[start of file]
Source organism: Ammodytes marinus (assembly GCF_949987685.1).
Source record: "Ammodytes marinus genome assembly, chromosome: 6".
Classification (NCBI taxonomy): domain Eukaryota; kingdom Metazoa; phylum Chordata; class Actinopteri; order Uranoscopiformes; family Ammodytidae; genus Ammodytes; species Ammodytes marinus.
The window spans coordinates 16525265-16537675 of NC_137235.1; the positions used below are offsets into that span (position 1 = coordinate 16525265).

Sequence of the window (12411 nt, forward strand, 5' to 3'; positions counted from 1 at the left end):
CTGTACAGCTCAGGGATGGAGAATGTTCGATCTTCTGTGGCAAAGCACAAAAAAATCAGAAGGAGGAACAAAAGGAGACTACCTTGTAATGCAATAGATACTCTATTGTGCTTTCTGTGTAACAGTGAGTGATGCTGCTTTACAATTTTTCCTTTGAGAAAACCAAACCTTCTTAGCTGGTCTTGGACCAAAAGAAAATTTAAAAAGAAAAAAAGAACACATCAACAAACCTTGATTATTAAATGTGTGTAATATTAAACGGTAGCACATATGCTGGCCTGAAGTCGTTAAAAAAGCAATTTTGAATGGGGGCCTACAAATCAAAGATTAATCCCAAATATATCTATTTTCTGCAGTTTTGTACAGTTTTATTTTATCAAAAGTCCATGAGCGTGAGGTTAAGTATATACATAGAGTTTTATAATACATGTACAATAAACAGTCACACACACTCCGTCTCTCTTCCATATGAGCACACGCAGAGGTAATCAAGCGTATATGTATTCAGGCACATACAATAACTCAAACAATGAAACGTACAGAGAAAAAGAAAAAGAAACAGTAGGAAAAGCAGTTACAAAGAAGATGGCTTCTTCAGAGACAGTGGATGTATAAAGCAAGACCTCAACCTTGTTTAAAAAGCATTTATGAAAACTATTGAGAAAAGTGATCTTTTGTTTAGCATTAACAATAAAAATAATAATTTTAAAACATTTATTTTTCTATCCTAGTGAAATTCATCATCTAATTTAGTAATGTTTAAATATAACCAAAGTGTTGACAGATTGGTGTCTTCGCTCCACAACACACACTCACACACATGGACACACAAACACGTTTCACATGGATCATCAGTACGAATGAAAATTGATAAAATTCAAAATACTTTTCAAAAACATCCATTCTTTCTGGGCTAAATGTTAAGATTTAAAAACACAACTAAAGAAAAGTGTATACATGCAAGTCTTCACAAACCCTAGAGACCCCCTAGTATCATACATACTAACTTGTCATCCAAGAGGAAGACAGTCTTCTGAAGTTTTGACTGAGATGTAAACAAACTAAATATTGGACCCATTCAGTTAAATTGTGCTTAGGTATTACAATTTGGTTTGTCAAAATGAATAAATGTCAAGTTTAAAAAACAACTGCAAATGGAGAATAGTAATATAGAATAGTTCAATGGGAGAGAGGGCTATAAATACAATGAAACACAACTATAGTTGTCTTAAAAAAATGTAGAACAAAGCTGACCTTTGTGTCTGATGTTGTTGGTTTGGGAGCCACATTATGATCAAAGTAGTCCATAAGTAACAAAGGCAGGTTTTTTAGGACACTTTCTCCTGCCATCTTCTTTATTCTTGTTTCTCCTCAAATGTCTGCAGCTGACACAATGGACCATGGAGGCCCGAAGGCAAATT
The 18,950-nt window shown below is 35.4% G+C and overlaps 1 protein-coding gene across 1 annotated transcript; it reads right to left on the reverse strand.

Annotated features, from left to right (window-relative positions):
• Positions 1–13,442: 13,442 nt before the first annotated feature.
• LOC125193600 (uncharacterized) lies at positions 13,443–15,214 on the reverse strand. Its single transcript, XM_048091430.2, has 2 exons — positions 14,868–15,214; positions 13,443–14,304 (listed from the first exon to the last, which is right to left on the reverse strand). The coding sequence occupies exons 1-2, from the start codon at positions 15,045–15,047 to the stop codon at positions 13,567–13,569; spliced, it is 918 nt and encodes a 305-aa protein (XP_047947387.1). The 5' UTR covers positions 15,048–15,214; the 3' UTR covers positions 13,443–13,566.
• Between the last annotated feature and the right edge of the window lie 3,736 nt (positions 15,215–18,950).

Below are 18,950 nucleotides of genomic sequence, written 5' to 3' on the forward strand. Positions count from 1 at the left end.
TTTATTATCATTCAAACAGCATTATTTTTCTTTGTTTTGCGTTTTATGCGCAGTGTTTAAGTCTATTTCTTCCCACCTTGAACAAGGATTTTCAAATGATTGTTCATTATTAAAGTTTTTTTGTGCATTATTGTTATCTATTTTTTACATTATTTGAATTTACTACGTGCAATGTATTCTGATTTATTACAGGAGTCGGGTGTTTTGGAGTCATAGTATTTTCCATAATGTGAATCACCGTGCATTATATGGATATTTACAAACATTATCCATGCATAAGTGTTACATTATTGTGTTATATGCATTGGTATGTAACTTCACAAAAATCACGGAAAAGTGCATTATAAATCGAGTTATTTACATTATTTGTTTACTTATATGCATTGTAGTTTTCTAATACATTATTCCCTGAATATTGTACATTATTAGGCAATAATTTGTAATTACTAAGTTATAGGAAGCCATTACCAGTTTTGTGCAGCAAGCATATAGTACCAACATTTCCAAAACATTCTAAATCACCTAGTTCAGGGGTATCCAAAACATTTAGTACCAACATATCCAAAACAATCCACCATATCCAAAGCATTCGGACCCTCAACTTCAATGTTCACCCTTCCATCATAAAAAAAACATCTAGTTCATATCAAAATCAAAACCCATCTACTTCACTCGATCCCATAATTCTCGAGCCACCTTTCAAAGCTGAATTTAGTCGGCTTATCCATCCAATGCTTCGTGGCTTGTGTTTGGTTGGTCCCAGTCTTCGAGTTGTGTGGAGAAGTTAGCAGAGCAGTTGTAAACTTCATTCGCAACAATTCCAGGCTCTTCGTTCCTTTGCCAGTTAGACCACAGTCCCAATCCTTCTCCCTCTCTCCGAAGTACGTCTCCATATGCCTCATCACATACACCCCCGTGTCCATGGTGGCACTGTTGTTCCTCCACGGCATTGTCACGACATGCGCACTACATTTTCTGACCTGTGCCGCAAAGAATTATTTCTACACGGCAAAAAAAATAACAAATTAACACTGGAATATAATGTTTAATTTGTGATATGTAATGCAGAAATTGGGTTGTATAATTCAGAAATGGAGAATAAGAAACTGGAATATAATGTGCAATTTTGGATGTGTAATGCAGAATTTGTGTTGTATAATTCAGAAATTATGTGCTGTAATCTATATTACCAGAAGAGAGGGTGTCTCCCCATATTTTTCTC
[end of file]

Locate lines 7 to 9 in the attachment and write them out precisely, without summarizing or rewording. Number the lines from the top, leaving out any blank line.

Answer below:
The 18,950-nt window shown below is 35.4% G+C and overlaps 1 protein-coding gene across 1 annotated transcript; it reads right to left on the reverse strand.

Annotated features, from left to right (window-relative positions):
• Positions 1–13,442: 13,442 nt before the first annotated feature.